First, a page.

• How relevant today is data that was collected from 1978? How important is inflation?
  • Are the features present in the data sufficient to describe a home? Do you think factors like quality of apppliances in the home, square feet of the plot area, presence of pool or not etc should factor in?
  • Is the model robust enough to make consistent predictions?
  • Would data collected in an urban city like Boston be applicable in a rural city?
  • Is it fair to judge the price of an individual home based on the characteristics of the entire neighborhood?

Answer:

  • The machine learning alogorithm learns from the past and tries to predict the future. However, if the past is too old, it may not correctly predict the future. Using the old data to generate model in this case is like software developer wants to earn a living in 2018 with windows-95 and knowledge/information in 1995.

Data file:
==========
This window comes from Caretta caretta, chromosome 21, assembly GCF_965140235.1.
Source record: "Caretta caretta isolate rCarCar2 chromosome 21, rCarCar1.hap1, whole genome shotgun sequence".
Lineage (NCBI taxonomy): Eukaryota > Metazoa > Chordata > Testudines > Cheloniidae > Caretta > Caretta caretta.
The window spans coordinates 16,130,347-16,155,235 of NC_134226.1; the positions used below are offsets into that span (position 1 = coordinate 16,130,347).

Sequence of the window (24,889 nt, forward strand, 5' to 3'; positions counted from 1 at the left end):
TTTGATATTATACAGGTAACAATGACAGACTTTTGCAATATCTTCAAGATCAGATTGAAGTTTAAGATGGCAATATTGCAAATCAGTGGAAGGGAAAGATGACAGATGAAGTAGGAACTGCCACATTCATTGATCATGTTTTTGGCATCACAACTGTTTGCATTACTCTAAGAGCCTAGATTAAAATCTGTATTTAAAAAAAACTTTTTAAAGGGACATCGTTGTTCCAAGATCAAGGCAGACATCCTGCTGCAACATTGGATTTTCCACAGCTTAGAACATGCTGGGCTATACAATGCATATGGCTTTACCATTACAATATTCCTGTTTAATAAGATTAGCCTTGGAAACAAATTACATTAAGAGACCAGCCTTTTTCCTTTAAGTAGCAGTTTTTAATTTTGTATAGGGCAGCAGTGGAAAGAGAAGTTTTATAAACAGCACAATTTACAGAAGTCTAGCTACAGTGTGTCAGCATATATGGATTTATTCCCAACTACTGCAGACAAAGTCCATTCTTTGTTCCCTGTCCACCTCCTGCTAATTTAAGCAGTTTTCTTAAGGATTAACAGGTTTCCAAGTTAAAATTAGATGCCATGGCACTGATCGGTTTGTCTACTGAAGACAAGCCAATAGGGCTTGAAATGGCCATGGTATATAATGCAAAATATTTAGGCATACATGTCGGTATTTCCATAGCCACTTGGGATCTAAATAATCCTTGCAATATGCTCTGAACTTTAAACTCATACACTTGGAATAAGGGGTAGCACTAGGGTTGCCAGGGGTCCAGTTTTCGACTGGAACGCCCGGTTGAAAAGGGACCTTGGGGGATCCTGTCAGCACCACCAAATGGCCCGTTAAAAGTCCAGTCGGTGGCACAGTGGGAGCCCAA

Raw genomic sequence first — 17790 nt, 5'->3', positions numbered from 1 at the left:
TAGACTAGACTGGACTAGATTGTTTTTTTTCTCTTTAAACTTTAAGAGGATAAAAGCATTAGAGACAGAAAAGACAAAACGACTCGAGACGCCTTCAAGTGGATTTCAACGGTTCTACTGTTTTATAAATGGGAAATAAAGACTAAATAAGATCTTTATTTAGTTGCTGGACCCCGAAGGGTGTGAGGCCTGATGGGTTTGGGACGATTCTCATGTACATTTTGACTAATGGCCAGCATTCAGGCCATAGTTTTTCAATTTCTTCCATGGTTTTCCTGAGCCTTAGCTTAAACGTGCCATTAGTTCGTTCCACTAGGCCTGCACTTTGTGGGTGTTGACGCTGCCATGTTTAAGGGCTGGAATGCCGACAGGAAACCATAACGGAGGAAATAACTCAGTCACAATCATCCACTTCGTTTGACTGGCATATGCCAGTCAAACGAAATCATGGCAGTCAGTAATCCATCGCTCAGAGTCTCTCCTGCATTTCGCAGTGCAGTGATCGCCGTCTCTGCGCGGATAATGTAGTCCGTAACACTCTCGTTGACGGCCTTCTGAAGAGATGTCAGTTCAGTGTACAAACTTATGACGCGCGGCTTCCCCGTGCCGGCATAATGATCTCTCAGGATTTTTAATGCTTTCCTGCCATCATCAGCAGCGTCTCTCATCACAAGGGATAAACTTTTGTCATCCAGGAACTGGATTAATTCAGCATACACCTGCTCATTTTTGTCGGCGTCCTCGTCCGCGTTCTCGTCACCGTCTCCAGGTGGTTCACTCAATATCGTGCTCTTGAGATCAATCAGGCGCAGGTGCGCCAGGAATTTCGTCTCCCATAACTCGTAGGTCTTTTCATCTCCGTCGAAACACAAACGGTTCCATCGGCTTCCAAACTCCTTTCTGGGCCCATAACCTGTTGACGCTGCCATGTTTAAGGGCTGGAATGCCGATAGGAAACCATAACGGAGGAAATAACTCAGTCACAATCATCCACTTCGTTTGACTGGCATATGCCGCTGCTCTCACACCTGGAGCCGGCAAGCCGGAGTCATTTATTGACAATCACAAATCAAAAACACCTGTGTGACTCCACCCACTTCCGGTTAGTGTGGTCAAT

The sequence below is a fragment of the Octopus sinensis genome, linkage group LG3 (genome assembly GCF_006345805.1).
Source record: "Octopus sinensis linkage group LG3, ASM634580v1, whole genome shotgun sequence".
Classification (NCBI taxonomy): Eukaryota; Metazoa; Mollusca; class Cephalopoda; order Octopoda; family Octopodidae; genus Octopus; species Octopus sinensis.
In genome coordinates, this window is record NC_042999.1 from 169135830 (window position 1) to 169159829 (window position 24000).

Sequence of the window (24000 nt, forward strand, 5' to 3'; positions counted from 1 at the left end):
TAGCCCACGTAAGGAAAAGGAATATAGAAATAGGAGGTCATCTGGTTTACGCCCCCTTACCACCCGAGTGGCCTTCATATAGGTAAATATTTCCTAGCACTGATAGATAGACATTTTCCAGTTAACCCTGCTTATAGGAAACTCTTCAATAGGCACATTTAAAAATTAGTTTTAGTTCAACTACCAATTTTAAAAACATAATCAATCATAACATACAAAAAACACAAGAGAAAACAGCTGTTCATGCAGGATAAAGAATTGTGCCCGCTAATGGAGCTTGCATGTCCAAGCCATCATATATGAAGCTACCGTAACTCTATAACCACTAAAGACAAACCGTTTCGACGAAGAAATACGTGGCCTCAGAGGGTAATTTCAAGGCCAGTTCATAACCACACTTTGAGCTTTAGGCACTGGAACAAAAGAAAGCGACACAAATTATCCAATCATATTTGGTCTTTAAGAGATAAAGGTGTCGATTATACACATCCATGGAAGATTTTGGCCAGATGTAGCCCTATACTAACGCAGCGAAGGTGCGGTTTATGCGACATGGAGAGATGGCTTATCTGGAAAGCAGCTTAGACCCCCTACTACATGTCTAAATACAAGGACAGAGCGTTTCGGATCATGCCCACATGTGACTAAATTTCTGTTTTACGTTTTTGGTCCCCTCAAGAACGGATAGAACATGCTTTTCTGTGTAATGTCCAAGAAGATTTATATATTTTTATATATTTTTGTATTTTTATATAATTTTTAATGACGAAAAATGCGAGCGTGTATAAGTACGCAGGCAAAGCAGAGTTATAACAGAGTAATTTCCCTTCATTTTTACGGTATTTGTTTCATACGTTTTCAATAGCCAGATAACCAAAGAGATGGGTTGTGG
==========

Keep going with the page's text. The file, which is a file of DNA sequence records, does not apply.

• This model drops a lot of features such as square feet, the facilities in home. In the real world, this is so important as you can see it on Airbnb website listing a lot of features. I suspect this model is going to work pretty well in the production.
  • Data collected in different areas, regions, and countries are different because we are humans who have different cultures, currencies and ideologies. Thus, we cannot use the same model for every areas but has to learn from that particular area.
  • Thus, you cannot use data collected in an urban city to predict the rural city; it has totally different characteristics/ behaviors/features. For the best performance, we have to collect the new data instead.
  • I think it is fair to judge the price of an individual home based on the characteristics of the entire neighborhood because this is called 'statistics'. It has a high chance that this individual home is not an outlier and be the same as the majority of that area.
  • In conclusion, 1978 environment is not the same as 2018. A lot of variables varies such as economy, inflation, population, lifestyle. So it's not a good idea to use this 1978 model in a real-world setting.

Note: Once you have completed all of the code implementations and successfully answered each question above, you may finalize your work by exporting the iPython Notebook as an HTML document. You can do this by using the menu above and navigating to
File -> Download as -> HTML (.html). Include the finished document along with this notebook as your submission.